Gibson House Museum

Posted in: Snippits of History | 0

Happy Hogmanay! As the year comes to a close and I cook my traditional haggis to celebrate, I thought I should touch upon a Scottish Canadian family whose home, now a museum, holds a special place in my heart and whose legacy, despite having a museum that preserves some of their history, is largely unknown.

Gibson House Museum, a City of Toronto museum, located just west off Yonge Street at Park Home between Sheppard and Finch, is almost hidden today because of all the development in the area. Still standing where it was the built in 1851, the early-Victorian Georgian Revival red brick farmhouse was home to Scottish born land-surveyor David Gibson, his wife Eliza Milne and their family.

David Gibson emigrated to Canada in 1825 and by December of that year was a deputy surveyor of roads and by September 1828 was surveyor of highways for the southern part of the Home District. Politically David was a moderate Reformer but ended up being caught up as a supporter of William Lyon Mackenzie during the unsuccessful 1837 Rebellion for which he and his family paid a heavy price. Their home was burned and he had to to flee to the United States for several years before being pardoned and allowed to return. While in the USA he set up a surveying business in Lockport, New York and then found work as an engineer on the Erie Canal at which point his family joined him. He was pardoned in 1843 but didn’t return to Canada until 1848.

Eliza Milne Gibson was born in Long Island, New York and emigrated to Canada as a child with her family. Her father, Alexander William Milne and her mother Jane Gibson, were both Scottish immigrants. The Milne family owned a large tract of land near modern-day Lawrence and Leslie and settled there after the War of 1812. They soon operated a successful woolen mill near the Don River and established a whole community known as Milnesford Mills. The property, including the woollen and saw mills, were bought by Rupert E. Edwards in 1944 and he created a garden there; the Toronto parkland known as Edwards Gardens. Here you can find a small, almost hidden, private family graveyard where many of the Milne family are buried. A Milne home that was still on the property in the 1960s sadly burned down, along with the libraries of the Civic Garden Centre and the Ontario Federation of Naturalists who had been sharing the space.

So you might have been thinking – Eliza’s mother was also a Gibson? This is not a coincidence; David Gibson and Eliza Milne were first cousins. The couple married in 1828 and had five sons – William Milne, James Alexander, David (d. infancy), Peter Silas and George Washington and three daughters – Elizabeth, Margaret Jane and Mary Helen.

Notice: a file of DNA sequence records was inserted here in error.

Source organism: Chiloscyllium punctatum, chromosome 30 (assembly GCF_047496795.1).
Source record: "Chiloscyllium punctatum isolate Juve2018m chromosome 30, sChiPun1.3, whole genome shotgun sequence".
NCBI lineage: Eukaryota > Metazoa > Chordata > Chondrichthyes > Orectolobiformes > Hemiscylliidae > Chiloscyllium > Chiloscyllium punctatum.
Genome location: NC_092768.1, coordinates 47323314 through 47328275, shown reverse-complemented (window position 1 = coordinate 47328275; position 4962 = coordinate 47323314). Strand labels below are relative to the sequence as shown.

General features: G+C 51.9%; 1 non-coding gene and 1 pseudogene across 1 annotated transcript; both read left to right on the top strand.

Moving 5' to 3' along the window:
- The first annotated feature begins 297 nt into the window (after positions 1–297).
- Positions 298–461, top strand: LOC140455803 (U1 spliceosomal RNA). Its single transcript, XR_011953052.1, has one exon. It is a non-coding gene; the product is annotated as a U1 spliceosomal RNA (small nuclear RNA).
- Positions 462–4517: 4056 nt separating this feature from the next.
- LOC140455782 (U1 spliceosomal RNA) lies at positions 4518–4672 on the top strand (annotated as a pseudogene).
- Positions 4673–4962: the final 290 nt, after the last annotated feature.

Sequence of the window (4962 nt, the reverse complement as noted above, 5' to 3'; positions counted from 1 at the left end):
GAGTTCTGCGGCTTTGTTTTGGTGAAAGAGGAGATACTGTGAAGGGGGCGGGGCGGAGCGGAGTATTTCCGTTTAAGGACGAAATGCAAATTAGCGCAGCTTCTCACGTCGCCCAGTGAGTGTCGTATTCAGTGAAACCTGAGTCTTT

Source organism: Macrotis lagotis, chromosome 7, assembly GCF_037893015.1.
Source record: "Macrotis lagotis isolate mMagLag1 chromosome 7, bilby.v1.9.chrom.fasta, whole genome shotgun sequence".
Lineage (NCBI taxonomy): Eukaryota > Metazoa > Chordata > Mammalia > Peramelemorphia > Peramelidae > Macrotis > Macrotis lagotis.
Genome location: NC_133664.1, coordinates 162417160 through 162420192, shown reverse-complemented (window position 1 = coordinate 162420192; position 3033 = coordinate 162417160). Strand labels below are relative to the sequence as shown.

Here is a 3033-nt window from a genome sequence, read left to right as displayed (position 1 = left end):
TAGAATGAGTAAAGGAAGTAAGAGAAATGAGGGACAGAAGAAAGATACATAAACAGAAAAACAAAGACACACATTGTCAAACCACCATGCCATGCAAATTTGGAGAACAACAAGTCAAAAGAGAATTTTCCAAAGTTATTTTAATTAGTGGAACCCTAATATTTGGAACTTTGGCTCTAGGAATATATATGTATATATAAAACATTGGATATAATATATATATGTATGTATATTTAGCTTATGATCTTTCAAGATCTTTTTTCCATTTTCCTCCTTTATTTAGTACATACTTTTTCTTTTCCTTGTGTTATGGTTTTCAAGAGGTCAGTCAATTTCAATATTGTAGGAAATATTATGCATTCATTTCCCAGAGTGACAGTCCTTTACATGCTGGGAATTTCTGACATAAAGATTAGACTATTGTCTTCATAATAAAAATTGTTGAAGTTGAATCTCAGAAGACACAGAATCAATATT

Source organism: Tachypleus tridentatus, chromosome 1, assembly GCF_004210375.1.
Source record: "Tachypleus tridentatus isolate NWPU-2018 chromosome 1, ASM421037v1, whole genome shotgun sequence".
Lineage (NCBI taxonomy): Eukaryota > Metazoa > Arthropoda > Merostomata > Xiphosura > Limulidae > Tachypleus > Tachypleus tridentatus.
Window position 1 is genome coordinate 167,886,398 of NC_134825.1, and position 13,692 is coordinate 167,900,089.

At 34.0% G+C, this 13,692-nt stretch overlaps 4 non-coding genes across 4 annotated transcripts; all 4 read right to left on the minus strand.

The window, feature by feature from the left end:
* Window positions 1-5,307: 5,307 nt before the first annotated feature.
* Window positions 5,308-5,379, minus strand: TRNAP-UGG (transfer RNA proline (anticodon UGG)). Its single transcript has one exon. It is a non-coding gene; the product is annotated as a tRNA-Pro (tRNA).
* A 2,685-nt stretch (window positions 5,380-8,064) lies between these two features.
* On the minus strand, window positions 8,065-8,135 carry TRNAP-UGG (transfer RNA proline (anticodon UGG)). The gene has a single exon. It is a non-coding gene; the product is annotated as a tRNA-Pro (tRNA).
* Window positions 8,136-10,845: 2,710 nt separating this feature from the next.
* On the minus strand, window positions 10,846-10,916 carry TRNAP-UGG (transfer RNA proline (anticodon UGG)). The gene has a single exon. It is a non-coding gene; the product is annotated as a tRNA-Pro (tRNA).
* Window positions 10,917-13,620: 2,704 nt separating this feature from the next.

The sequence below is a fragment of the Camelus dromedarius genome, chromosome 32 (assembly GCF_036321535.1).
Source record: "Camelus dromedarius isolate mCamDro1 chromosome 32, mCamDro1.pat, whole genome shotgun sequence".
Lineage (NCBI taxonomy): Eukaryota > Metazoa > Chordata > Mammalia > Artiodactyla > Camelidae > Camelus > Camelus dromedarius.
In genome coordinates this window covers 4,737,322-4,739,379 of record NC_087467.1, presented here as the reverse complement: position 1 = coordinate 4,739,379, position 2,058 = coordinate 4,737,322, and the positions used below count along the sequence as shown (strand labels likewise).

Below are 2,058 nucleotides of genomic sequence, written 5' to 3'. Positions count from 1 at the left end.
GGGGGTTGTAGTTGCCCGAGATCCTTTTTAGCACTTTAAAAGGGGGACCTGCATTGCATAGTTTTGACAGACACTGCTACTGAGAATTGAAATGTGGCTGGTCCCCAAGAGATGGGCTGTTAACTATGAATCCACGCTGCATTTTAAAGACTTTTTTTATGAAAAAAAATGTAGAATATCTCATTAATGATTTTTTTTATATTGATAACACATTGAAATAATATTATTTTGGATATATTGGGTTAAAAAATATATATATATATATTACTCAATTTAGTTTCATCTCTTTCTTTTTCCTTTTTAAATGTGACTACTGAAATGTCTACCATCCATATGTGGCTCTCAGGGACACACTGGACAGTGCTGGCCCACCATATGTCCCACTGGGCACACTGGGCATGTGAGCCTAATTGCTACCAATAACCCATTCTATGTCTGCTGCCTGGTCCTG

Between 1828 and 1856 David Gibson surveyed much of Simcoe, Grey, Huron, and Bruce counties, as well as townships in Wellington, Wentworth, Ontario, and Dufferin counties. Between 1854 and 1863 he also surveyed, inspected, and was superintendent over the construction of the Elora, Saugeen, Goderich, Southampton, Garrafraxa, Peterson, Muskoka, and Victoria colonization roads which opened up many areas of Ontario for settlement. David died on 25 January 1864 while travelling in Quebec. His body was returned home and he was buried in the Willowdale Cemetery close to his home. Eliza Gibson was also laid to rest there after her death on 27 February 1887.

When Yonge Street was widened in 1931, the bodies of David and Eliza Gibson as well as several other family members were removed and re-interred at Mount Pleasant Cemetery in Toronto. There is no marker to indicate that any of the family are buried there, never mind any indication of the influential role that these Scottish settlers played in the modern development of our city and province.

Fortunately Gibson House, a museum since 1971, and the recently developed nearby Gibson Park help tell the story of the Gibsons and other Scottish settlers. As a historical interpreter and education officer at Gibson House Museum more than 20 years ago now, I learned how to make traditional haggis over the same open hearth where Eliza Gibson once cooked. We celebrated some of the same Scottish traditions that the Gibsons may have enjoyed at the end of the year such as shortbread, music and, of course, awaiting a knock on the door from the first footer who would hopefully be a dark-haired man bearing coal.

May your haggis not burst, your shortbread be buttery, your pipes be in tune and your first footer bring you a huge lump of coal. Happy Hogmanay!

Follow Jocelyn Gordon:

I have been interested in history for almost as long as I can remember. My mother and grandfather took me to see the King Tut exhibit at the AGO in 1979 when I was six years old. An interest in “Dead Canadians” might seem a far distance from ancient Egypt, but not really when you consider that both relate to the study of funerary practices and remembering the deceased.

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